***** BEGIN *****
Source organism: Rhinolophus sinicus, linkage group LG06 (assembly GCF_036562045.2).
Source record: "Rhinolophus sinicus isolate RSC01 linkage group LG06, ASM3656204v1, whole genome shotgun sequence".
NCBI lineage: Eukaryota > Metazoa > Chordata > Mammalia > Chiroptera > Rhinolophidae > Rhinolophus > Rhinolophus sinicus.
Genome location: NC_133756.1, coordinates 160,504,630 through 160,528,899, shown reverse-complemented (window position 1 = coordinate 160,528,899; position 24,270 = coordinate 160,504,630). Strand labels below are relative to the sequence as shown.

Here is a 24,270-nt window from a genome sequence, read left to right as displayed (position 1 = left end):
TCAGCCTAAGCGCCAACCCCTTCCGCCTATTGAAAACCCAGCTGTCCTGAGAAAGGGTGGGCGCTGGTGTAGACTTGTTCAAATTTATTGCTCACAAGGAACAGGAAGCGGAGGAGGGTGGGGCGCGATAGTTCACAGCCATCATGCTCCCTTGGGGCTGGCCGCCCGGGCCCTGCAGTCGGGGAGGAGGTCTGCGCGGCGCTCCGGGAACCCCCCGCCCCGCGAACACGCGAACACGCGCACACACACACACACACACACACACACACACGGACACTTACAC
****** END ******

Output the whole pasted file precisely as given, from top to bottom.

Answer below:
Source organism: Rhinolophus sinicus, linkage group LG06 (assembly GCF_036562045.2).
Source record: "Rhinolophus sinicus isolate RSC01 linkage group LG06, ASM3656204v1, whole genome shotgun sequence".
NCBI lineage: Eukaryota > Metazoa > Chordata > Mammalia > Chiroptera > Rhinolophidae > Rhinolophus > Rhinolophus sinicus.
Genome location: NC_133756.1, coordinates 160,504,630 through 160,528,899, shown reverse-complemented (window position 1 = coordinate 160,528,899; position 24,270 = coordinate 160,504,630). Strand labels below are relative to the sequence as shown.

Here is a 24,270-nt window from a genome sequence, read left to right as displayed (position 1 = left end):
TCAGCCTAAGCGCCAACCCCTTCCGCCTATTGAAAACCCAGCTGTCCTGAGAAAGGGTGGGCGCTGGTGTAGACTTGTTCAAATTTATTGCTCACAAGGAACAGGAAGCGGAGGAGGGTGGGGCGCGATAGTTCACAGCCATCATGCTCCCTTGGGGCTGGCCGCCCGGGCCCTGCAGTCGGGGAGGAGGTCTGCGCGGCGCTCCGGGAACCCCCCGCCCCGCGAACACGCGAACACGCGCACACACACACACACACACACACACACACACGGACACTTACAC